The influence of mental fatigue on the face and word encoding activations

Seyed Amir Hossein Batouli, Razieh Alemi, Haleh Khoshkhouy Delshad, Mohammad Ali Oghabian*

*Corresponding author for this work

    Research output: Contribution to journalArticlepeer-review

    3 Citations (Scopus)

    Abstract

    Objectives: Memory is an important brain function, and is impaired with brain lesions. Resection of the lesion is one solution for that, but presurgical planning (PSP) is needed to guide the surgery for maximum removal of the lesion, as well as maximum preservation of the function. Functional Magnetic Resonance Imaging (fMRI) is one of the best approaches for such a purpose, but performing an fMRI study needs careful consideration of the factors which influence its results. Studies have shown that mental fatigue does have the potential to alter brain functions, and therefore this study aims to identify if mental fatigue should also be considered as a confounding factor when performing an fMRI study, particularly for clinical purposes.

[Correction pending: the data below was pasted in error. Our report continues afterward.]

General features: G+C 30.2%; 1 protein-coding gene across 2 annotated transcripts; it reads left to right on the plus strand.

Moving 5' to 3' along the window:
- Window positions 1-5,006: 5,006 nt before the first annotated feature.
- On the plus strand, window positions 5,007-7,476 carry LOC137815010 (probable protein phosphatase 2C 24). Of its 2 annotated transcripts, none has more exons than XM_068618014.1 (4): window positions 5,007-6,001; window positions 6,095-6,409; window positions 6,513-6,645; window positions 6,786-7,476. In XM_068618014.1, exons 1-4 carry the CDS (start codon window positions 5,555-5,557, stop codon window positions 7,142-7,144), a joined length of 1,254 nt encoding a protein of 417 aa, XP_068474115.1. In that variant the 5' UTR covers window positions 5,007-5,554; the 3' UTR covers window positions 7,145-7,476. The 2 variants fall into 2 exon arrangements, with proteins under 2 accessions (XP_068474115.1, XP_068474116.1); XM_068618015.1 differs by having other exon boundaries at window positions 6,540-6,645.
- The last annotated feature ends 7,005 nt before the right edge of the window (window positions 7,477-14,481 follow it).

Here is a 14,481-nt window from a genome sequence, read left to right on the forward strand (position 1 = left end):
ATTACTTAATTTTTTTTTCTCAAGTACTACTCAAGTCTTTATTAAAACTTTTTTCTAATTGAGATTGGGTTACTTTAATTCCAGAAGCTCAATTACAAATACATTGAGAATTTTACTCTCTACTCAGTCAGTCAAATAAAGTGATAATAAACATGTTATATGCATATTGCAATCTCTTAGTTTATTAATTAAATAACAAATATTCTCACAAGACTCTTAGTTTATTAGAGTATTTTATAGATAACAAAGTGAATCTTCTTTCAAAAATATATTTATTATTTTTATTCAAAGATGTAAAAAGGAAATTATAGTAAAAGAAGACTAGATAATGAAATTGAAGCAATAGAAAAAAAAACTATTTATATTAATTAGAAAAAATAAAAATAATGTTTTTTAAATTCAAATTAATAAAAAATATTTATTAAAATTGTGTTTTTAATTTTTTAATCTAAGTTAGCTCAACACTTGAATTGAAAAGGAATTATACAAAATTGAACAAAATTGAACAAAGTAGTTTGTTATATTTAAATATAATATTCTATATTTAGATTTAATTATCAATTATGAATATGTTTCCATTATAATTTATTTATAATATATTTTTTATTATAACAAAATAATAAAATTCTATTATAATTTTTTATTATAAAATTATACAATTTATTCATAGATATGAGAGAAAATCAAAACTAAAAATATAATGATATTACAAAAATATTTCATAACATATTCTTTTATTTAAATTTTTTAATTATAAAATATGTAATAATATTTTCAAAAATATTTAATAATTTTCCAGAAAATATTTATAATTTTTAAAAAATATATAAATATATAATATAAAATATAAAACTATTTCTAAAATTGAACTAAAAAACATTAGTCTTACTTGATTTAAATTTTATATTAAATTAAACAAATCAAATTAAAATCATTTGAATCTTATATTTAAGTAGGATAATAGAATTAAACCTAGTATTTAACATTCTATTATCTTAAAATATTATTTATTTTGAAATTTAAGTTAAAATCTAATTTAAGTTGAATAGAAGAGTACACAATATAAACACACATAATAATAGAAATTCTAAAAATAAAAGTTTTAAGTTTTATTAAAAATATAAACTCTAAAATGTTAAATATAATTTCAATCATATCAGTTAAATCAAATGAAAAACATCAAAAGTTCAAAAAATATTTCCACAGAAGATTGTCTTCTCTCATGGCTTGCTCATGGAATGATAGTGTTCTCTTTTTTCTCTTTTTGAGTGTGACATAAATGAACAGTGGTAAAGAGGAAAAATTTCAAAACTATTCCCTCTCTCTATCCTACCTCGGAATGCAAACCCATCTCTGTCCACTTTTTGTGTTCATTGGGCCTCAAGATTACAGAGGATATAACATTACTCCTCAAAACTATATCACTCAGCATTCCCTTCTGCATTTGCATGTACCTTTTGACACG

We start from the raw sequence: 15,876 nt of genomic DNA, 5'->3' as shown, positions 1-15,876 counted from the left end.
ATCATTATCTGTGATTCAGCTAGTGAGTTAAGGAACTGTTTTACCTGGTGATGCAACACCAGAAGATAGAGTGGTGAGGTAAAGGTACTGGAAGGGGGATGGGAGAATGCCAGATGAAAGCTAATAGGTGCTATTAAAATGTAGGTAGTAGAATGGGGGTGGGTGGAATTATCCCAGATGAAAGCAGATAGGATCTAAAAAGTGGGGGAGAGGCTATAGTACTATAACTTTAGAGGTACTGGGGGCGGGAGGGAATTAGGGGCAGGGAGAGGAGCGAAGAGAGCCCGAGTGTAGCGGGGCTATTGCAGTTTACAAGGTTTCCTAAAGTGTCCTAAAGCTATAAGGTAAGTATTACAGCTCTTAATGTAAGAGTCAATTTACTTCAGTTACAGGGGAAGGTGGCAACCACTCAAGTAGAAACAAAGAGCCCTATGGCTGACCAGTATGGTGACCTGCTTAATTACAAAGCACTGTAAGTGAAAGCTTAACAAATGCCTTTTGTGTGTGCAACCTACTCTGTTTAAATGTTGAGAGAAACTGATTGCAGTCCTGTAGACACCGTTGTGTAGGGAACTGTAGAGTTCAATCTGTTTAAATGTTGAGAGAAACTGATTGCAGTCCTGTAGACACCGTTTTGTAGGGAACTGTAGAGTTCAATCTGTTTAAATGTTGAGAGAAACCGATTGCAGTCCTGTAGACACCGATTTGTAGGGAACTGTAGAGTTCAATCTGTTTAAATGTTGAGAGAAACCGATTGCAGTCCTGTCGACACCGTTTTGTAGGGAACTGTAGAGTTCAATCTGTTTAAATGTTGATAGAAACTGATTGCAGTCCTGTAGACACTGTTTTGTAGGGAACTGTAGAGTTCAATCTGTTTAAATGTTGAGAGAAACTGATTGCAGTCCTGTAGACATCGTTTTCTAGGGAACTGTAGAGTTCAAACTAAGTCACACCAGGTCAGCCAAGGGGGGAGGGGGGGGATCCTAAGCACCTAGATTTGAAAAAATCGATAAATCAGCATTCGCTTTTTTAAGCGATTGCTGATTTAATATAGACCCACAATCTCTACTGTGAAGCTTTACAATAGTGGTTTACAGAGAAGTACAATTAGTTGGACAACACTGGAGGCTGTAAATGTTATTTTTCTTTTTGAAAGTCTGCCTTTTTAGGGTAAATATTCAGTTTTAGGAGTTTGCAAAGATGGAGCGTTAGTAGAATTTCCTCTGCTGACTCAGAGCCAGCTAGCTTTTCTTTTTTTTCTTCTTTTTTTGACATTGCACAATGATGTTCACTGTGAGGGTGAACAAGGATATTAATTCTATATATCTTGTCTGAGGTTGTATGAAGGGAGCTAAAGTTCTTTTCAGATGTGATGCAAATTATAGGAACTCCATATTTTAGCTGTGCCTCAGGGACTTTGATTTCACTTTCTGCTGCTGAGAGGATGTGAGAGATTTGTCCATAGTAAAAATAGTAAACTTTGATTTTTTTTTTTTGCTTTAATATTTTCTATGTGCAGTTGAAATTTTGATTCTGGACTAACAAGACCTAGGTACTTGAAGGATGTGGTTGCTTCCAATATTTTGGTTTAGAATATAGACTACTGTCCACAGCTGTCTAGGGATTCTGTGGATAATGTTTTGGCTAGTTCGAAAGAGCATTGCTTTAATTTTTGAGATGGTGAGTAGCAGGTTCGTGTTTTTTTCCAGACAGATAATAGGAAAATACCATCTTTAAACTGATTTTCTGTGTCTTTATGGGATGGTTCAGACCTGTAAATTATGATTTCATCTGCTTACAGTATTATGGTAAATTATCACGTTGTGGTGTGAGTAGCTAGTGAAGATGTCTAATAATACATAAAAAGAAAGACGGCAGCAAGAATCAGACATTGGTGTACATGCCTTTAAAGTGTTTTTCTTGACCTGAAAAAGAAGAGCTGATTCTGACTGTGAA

Patients and methods: Using 57 healthy young volunteers, face and word encoding tasks were performed, with half of the participants performing the memory tasks after a set of language tasks and half of them before that.

    Results: The results showed that mental fatigue led to increased activity in the bilateral thalamus and caudate in the face encoding task, and in the right thalamus, posterior cingulate and medial temporal lobe in word encoding. In addition, activation was declined with mental fatigue in the left lingual, precuneus, and posterior cingulate gyri in face encoding.

    Conclusion: This study has shown the importance of the number and sequence of cognitive/mental tasks when performing an fMRI study, which could help to obtain more reliable fMRI maps in clinical applications. This finding is also important for performing research/cognitive studies using fMRI.

    Original languageEnglish
    Article number105626
    Pages (from-to)1-8
    Number of pages8
    JournalClinical Neurology and Neurosurgery
    Volume189
    DOIs
    Publication statusPublished - Feb 2020

    Keywords

    • Functional MRI
    • Mental fatigue
    • Episodic memory

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